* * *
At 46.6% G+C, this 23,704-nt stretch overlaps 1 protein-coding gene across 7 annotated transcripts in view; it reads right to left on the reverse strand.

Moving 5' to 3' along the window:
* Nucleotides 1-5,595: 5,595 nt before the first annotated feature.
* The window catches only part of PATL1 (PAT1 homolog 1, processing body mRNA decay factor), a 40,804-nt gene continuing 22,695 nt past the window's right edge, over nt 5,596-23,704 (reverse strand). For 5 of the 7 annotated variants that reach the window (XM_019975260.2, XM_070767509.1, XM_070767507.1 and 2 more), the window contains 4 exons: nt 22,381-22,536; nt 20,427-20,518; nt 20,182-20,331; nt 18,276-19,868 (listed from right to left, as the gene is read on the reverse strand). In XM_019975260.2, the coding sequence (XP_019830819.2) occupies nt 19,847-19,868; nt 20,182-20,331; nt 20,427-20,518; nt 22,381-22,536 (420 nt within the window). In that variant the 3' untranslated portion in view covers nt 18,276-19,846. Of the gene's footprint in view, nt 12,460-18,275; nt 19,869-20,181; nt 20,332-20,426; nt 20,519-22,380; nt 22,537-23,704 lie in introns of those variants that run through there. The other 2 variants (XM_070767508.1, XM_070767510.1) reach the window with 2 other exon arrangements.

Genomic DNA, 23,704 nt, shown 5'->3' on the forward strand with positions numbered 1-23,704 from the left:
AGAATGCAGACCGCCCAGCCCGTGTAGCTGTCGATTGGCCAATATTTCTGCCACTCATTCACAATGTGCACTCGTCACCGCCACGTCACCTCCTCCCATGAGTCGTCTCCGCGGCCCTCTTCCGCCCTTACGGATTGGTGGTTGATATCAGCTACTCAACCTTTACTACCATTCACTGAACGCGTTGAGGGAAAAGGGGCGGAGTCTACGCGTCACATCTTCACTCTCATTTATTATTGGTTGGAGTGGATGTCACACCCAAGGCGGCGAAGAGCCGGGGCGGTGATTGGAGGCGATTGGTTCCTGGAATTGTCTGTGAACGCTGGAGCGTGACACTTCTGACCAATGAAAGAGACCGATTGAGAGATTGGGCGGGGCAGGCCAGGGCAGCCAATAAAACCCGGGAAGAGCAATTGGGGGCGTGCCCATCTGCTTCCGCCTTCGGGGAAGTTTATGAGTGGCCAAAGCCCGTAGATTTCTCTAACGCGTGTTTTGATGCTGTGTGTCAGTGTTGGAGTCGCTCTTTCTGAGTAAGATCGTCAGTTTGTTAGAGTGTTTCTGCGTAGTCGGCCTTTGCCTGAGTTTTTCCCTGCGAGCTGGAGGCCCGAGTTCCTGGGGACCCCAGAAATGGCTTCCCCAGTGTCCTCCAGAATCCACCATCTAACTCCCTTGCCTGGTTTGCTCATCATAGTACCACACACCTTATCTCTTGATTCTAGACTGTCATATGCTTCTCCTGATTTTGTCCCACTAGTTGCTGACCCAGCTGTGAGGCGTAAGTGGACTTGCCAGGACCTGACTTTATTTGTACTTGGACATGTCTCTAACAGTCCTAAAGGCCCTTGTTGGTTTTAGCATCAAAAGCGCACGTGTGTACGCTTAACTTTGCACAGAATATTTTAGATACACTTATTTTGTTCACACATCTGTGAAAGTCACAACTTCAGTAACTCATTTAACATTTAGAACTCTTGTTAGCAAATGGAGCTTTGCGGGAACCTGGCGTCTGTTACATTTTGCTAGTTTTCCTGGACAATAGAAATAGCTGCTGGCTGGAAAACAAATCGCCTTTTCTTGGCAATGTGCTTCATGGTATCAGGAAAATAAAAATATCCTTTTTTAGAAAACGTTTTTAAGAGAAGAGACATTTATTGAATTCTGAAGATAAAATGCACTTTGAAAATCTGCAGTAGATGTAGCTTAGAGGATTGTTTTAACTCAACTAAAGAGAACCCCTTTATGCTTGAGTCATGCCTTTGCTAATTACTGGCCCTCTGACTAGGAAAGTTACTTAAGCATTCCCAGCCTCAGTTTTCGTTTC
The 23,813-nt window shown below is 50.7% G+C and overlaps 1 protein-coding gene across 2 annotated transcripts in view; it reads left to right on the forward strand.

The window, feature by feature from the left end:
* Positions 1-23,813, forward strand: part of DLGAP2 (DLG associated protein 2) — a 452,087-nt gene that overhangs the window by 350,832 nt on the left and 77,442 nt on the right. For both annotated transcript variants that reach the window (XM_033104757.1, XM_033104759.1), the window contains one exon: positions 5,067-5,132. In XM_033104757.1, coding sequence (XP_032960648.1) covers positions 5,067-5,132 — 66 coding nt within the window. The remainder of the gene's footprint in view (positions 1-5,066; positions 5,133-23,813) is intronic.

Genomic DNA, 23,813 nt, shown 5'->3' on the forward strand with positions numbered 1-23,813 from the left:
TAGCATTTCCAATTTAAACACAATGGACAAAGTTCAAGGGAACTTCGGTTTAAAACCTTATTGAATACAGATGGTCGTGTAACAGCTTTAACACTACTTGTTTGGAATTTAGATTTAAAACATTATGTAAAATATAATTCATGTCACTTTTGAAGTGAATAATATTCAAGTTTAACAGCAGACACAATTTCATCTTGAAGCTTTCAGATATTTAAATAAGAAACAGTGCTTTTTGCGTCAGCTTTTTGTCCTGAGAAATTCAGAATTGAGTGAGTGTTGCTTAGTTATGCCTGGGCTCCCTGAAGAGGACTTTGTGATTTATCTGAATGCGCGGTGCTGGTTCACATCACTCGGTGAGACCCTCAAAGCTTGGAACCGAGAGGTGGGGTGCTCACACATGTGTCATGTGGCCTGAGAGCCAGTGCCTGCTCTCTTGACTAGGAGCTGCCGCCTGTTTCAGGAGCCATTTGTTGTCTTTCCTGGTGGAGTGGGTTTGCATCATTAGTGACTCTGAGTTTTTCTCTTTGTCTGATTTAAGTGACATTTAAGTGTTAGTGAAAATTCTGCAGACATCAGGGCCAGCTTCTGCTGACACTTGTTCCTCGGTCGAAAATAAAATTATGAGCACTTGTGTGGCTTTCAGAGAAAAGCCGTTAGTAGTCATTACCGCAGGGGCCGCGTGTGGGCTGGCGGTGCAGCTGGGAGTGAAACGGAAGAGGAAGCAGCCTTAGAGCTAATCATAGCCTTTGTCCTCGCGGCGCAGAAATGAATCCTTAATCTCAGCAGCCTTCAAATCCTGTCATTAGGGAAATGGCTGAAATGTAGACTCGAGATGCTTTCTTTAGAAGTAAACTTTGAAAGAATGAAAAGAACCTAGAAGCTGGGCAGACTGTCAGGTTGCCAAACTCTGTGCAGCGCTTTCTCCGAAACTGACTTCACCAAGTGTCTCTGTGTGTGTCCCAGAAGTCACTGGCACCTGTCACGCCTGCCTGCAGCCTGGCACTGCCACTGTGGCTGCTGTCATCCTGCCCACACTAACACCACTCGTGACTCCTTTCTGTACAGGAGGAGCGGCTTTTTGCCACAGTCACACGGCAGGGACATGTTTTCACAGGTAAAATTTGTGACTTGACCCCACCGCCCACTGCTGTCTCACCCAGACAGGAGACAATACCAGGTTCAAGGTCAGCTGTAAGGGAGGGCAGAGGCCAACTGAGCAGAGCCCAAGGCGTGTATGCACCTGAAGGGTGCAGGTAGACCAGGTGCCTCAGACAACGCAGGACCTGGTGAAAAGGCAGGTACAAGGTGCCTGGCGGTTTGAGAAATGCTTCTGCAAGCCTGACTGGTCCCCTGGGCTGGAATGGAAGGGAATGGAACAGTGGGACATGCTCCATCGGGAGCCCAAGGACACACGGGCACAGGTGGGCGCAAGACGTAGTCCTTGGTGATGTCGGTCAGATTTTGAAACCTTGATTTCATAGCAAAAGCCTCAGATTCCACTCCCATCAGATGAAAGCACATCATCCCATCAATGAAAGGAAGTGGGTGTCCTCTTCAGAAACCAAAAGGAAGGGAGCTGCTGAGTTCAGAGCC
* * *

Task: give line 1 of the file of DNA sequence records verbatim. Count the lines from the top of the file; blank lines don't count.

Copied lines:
At 46.6% G+C, this 23,704-nt stretch overlaps 1 protein-coding gene across 7 annotated transcripts in view; it reads right to left on the reverse strand.